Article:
MIAMI (CBSMiami/CNN) – Forecasters are now calling for an increased chance of La Niña this fall which could enhance an already overly active hurricane season. A La Niña is when the sea surface temperature becomes cooler than usual.

A La Niña watch, which was issued originally back in July, is issued when conditions are favorable for the development of La Niña conditions usually expected within the next six months. This week, they upgraded their chances to 60% likelihood of La Niña developing sometime this fall and a 55% chance that it could persist all the way through winter.

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Typically, during La Niña, there are fewer hurricanes in the Pacific Ocean, but you’re more likely to get additional hurricanes in the Atlantic Ocean due to weaker vertical wind shear. There is also weaker trade winds and less atmospheric stability. It also has to do with all those storms that come off of the western coast of Africa because they’ve pushed into much warmer ocean waters, which is fuel for tropical development.

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The 2020 hurricane season has already been very active. There are two storms out there right now. Tropical Storms Josephine and Kyle. The good news is these storms are not expected to make landfall anytime soon, and just continue spinning in the Atlantic Ocean. But the key thing to note is they are two of eleven total named storms we’ve already had so far this year.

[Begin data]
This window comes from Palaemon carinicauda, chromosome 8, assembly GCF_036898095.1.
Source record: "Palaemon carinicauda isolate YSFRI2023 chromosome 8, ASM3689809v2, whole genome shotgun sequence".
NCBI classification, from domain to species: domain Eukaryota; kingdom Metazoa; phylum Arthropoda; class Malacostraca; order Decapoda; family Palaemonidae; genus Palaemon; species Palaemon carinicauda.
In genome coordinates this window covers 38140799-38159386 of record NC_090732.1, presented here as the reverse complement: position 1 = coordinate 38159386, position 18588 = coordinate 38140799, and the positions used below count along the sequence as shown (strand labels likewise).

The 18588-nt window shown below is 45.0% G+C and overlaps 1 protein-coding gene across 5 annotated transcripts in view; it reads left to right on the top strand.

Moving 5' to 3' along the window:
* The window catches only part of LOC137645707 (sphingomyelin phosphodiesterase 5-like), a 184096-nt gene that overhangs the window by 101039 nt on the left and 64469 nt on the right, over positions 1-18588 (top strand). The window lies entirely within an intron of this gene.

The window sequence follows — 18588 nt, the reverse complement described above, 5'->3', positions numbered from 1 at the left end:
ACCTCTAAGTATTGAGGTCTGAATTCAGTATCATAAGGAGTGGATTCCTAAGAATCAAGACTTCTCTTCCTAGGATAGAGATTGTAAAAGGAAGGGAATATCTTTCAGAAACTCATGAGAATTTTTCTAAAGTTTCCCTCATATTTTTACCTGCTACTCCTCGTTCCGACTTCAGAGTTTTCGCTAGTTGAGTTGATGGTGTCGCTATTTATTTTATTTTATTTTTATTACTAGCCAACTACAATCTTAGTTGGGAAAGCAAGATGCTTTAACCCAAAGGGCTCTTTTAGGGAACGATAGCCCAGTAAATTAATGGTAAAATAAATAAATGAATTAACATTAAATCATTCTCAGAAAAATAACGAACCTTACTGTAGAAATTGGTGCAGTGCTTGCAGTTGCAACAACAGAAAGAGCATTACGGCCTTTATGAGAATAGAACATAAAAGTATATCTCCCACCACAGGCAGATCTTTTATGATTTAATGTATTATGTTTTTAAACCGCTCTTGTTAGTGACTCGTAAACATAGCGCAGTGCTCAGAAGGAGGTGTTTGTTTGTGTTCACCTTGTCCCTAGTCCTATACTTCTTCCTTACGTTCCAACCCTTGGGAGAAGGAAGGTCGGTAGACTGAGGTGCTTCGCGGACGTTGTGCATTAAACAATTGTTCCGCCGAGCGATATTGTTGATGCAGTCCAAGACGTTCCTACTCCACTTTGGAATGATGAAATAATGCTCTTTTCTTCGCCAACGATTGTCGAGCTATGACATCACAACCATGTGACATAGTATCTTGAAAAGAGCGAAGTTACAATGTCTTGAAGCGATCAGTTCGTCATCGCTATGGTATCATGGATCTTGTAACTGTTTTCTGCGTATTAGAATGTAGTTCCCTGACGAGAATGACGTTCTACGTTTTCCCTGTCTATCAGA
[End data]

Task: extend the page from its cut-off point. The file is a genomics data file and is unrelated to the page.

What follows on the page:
According to NOAA, eleven named storms sets a new record for this time of year and the season has the potential to be one of the busiest on record.

In fact, the ‘K’ letter storm, in this year’s case, Kyle, doesn’t usually appear until November. This year’s ‘K’ storm is the earliest on record.

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Keep in mind too, September 10, is traditionally the peak of hurricane season. So we’re only about a month away from really heading into that peak season.

Speaking of September, traditionally, storms in that month really start to ramp up in the southern Caribbean, around the Yucatan Peninsula and even into the Gulf of Mexico. But there is also an increase of storms along the eastern coast of the United States. So this is something to keep an eye on as we go through the next couple of months.


NOAA’s forecast is calling for 19 to 25 total storms this year, keep in mind an average year would only have 12 named storms.

“This is one of the most active seasonal forecasts that NOAA has produced in its 22-year history of hurricane outlooks. NOAA will continue to provide the best possible science and service to communities across the Nation for the remainder of hurricane season to ensure public readiness and safety,” said U.S. Secretary of Commerce Wilbur Ross. “We encourage all Americans to do their part by getting prepared, remaining vigilant, and being ready to take action when necessary.”

Hurricane season ends November 30.

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